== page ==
An Experimental and Numerical Study of Diffusion and Electrical Conductivity in Porous Media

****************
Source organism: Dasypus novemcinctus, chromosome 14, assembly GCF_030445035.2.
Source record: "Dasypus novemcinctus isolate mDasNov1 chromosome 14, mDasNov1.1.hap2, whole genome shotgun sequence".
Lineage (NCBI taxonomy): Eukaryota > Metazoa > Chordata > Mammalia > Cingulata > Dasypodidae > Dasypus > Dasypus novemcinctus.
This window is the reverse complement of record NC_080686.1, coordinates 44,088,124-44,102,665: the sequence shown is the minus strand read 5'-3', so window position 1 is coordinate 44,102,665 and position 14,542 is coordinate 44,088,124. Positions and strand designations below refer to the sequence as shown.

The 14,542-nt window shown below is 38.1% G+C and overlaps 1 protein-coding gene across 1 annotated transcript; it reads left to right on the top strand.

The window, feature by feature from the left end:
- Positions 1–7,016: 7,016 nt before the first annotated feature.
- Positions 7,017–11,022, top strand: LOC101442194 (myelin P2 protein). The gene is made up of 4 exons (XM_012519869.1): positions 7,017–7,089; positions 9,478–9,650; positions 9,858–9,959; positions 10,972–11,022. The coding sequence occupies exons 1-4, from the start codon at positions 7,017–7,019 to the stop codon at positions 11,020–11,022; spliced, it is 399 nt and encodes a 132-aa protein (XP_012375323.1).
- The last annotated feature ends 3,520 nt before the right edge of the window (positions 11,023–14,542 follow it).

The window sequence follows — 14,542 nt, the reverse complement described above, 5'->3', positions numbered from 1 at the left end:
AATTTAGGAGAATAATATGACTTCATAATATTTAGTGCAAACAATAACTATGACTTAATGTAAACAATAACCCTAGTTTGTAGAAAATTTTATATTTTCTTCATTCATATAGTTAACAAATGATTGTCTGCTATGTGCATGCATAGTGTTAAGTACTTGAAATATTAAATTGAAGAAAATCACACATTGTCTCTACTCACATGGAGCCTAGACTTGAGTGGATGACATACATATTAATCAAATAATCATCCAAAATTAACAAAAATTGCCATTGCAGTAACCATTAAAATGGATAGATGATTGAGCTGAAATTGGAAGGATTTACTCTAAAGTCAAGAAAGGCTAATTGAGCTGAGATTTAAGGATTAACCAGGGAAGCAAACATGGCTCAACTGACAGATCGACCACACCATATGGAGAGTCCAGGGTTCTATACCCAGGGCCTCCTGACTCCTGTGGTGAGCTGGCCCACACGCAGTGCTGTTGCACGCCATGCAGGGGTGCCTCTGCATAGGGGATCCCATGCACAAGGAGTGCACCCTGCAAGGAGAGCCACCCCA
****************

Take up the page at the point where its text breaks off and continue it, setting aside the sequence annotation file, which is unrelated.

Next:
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In this Thesis the effective diffusion coefficient, the diffusibility and the formation factor in a porous medium are studied by preforming a diffusion experiment and electrical conductivity measurements. The main purpose is to compare the formation factor calculated from an electrical resistivity measurement with the reciprocal diffusibility estimated from diffusion experiments. There is clearly an analogy between the diffusion of molecules and the electrical conductivity in the fluid phase of porous medium. Both equations are dependent on the same parameters, so the diffusibility and the formation factor calculated from these experiments should in theory be equal, when we disregard the excess of conductivity outside the water phase. Almost all kind of siliclastic formations contain a certain amount of clay minerals, and clay minerals are conductive, though rocks usually are non-conductors. When there are clay minerals present in a formation it will increase the conductivity, because there will be more paths for the electrical charged ions to pass through than just in the pure pore space of the rock. On the contrary a diffusion process of molecules can only happen in the pore space of the rock.When clays are present in a formation, this will decrease the resistivity readings and reduce the formation factor. When resistivity logs are used to estimate the hydrocarbon content, it is essential to distinguish brine conductance from clay conductance. The resistivity measurement is preformed by using a standard resistivity apparatus, while the diffusion experiment is custom made. The diffusibility and the effective diffusion coefficient from the diffusion experiments are found by matching the experimental data with numerical simulations. The difference between the reciprocal diffusibility and the formation factor should correspond to the increased conductance due to the presence of clay. The purpose of this work is to try to show that the formation factor calculated from resistivity measurement is lower than the formation factor estimated from diffusion, unfortunately the results unexpected.